WEST LAFAYETTE, Ind. (AP) — An agricultural economist at Purdue University says the value of Indiana farmland likely will be driven down in 2016 due to high interest rates and low crop prices.
Agricultural economist Craig Dobbins tells the South Bend Tribune that any losses should be moderate and values should fall slowly because there’s a limited supply of farmland on the market. He estimates that farmland values will drop 5 to 12 percent throughout the state in 2016 after nearly tripling in value from 2003 to 2014.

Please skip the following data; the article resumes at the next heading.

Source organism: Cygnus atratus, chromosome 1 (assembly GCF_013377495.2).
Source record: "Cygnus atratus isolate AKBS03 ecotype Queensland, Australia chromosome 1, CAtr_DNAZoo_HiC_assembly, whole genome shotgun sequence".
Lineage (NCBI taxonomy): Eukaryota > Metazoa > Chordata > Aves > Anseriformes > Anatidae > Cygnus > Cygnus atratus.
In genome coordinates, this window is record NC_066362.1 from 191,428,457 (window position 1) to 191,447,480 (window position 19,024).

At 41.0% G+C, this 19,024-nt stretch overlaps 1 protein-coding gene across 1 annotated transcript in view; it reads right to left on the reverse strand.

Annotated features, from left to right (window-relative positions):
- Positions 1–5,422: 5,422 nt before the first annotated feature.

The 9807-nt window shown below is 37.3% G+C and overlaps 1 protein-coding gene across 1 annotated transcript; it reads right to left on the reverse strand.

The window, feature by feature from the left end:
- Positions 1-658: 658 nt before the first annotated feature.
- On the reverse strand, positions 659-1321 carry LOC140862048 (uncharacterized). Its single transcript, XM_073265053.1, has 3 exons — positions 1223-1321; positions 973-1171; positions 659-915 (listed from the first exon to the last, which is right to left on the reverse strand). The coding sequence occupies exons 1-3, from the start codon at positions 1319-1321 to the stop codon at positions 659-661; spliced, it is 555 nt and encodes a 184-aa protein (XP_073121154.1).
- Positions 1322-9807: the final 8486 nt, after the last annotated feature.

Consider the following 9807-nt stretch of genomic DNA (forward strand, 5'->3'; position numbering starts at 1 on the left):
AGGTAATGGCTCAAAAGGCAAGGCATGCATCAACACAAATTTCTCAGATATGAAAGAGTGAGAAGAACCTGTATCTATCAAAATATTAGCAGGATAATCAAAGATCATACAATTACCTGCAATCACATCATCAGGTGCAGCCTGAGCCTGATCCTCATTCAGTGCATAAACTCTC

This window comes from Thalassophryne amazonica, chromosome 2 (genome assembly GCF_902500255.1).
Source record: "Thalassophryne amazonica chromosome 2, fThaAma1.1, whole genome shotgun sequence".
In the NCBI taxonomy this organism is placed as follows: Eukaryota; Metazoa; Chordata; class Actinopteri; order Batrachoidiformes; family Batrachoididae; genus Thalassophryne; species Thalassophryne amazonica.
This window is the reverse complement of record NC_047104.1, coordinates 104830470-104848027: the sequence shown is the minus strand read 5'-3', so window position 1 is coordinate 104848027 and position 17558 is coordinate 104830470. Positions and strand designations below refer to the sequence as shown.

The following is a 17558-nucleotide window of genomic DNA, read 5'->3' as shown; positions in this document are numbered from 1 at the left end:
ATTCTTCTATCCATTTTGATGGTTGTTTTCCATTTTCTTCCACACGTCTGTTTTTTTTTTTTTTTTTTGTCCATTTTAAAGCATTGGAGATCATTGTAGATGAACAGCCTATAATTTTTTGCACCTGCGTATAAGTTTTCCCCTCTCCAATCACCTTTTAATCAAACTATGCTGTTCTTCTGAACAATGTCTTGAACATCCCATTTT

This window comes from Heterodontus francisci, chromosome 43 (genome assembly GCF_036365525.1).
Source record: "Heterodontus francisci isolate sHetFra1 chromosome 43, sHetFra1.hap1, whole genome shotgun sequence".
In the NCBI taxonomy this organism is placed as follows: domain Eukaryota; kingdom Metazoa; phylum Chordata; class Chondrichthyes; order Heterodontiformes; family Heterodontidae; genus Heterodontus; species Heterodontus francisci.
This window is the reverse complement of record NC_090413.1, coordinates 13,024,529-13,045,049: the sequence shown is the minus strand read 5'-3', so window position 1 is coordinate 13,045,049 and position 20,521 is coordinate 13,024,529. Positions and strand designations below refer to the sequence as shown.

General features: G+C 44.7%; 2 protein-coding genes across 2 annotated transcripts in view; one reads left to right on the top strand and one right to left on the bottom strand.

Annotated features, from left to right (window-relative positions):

The 2015 Purdue Land Value and Cash Rent Survey determined that prices for the state’s top-quality farmland declined this year by just over 5 percent, while farmland considered to be average quality fell by almost 4 percent, and prices for low-quality land fell by nearly 5 percent.